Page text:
The first Mini came out in 1959 as the Morris Mini Minor and became an instant success.
The world loved its small body, its quirky looks, and the affordable price.
In 1994, however, BMW took control of the Rover group – which included Mini.
The brand has since undergone intense modernisation, but retained the signature compact body and rounded look.
Today, the Mini Cooper is one of the best-selling vehicles for Mini -with the Cooper S version hot on its heels.
These cars look very similar on the inside and out.
As standard, both are fitted with a leather multifunction steering wheel, velour floor mats, and colour accents in carbon black.
Both also have arm rests, ISOFIX child seat supports, and height-adjustable seats.
The signature Mini look with the rounded infotainment system and centre control stack is present in both, and entertainment is managed through the Connected Media system.
This allows intelligent Mini Connected services that provide you with information about your vehicle as well as features such as Spotify streaming.
The Mini Connected app then lets you control several vehicle functions from your smartphone, and additional on-board apps improve ease of usability.
The two models are not that hard to tell apart, though, as the S differentiates itself by being fitted with leather sports seats – whereas the standard Cooper gets cloth coverings.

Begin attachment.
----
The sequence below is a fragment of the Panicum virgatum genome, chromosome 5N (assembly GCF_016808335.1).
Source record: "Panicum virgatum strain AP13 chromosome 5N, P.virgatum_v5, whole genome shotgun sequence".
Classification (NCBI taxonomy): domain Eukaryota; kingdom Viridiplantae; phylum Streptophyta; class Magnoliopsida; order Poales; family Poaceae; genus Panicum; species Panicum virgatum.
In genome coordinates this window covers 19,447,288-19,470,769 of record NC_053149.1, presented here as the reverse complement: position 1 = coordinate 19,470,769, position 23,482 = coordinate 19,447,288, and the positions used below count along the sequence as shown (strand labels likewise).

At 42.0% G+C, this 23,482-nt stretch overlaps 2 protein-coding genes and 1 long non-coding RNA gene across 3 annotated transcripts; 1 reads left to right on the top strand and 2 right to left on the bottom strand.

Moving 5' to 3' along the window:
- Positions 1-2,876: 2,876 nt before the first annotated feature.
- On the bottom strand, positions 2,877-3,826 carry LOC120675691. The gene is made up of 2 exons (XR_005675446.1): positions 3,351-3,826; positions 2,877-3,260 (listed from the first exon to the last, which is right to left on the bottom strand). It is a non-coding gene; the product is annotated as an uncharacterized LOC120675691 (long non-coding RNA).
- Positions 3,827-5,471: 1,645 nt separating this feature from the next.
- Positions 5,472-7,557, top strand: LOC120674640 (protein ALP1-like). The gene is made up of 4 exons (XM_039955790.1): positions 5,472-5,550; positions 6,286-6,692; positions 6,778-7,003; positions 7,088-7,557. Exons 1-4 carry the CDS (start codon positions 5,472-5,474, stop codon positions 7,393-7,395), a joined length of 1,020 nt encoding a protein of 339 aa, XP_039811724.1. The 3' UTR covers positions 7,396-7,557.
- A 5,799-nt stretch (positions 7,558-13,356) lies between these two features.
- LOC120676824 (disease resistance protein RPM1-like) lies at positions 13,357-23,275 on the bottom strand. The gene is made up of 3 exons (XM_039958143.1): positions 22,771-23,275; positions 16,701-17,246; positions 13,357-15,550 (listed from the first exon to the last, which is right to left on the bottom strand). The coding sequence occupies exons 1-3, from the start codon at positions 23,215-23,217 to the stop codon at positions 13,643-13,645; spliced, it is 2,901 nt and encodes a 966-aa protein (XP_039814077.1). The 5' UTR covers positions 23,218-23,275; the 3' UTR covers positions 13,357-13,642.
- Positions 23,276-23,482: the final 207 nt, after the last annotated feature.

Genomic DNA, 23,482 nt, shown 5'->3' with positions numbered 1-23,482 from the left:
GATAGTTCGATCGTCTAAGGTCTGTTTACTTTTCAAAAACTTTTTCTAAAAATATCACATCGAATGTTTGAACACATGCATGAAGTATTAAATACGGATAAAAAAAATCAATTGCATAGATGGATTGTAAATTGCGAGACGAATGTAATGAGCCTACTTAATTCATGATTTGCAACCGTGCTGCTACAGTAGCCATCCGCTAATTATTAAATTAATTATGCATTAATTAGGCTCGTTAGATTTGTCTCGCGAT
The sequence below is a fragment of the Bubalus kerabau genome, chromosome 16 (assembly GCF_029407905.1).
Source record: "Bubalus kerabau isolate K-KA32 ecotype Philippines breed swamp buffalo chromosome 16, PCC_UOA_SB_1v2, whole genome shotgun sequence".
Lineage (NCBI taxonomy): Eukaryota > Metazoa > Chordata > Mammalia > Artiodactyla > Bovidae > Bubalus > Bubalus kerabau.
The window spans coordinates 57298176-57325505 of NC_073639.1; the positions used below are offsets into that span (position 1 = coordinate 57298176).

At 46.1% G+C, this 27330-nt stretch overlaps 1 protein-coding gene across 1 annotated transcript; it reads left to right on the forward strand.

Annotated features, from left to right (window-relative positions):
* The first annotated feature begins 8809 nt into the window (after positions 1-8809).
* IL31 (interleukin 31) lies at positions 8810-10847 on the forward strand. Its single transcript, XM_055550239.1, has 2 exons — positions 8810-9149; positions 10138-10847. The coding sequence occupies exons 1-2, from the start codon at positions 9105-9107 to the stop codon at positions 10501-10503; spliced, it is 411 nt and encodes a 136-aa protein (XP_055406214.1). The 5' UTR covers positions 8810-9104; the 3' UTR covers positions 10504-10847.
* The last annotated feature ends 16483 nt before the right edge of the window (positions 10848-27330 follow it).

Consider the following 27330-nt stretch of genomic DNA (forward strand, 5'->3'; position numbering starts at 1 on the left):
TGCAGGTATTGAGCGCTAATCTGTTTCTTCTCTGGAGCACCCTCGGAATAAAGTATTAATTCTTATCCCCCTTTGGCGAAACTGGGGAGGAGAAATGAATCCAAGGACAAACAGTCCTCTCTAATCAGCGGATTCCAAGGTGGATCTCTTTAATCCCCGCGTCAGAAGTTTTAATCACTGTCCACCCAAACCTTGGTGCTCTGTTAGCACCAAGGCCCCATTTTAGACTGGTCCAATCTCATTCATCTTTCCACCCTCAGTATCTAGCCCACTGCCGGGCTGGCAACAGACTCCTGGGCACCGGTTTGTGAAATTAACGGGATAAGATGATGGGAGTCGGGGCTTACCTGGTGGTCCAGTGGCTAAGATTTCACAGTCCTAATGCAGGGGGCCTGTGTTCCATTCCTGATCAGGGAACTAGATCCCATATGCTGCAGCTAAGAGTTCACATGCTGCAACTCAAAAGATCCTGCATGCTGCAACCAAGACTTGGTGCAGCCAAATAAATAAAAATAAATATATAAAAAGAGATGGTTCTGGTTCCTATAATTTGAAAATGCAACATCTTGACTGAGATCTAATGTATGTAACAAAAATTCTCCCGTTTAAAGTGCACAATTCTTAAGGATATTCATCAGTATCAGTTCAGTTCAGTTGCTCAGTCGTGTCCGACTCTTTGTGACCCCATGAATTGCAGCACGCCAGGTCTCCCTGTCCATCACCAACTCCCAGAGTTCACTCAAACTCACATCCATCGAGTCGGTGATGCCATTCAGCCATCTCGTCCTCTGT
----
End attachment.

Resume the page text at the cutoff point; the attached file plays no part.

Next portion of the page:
The S also gets the Mini drive mode selector with an automatic air-conditioning system, while the standard variant does not receive any of this.
Safety and security has been standardised across the range, as both are fitted with an alarm system with radio remote control, a warning triangle with a first aid kit, and automatic door locks.
In addition, cruise control with brake assist and park distance control sensors at the rear were installed as a standard feature.
In the case of an emergency, Teleservices and intelligent emergency calling is enabled in both.
Even though the Cooper and Cooper S look similar from the outside, there are telltale signs revealing which model is which.
The S has a slightly narrower track width with longer overhangs, and a 29mm overall longer body.
Both cars can be customised with three roof colours, three mirror cap colours, and three bonnet stripe colours.
The S is further treated with an exclusive bonnet scoop, a track-style grille, S emblems, and lower air intakes on the front bumper.
The standard Cooper stands on 16-inch “Victory” wheels, whereas the S gets 17-inch “Cosmos” alloys.
Another point for the S comes in the from of all-round LED lights, and fog lights – both of which are missing in the standard version.
Fortunately, both cars come with the Mini-exclusive, Union Jack brake lights.
The biggest difference between the Cooper and the Cooper S lies beneath the hood.
The Cooper is fitted with a 1.5-litre engine that produces 100kW of power and 220Nm of torque.
The S, on the other hand, gets a 2.0-litre engine that generates 141kW and 280Nm.
This leads to a 1.1 second improved 0-100km/h acceleration time over the standard version, at 6.7 seconds.
A lower claimed combined fuel consumption of 5.3l/100km on the Cooper is a byproduct of the smaller engine – with the S coming in at 5.5l/100km.
Both engines are then mated to a 7-speed, double clutch, steptronic transmission – and power is sent directly the front wheels.
The Mini Cooper is one tier above the entry-level One model, and has a starting price of R487,226.
The Cooper S is one tier above this, and will cost you R569,840.
Included in the price for both is a 2-year/unlimited kilometre warranty on the vehicle, and all Mini original parts and accessories.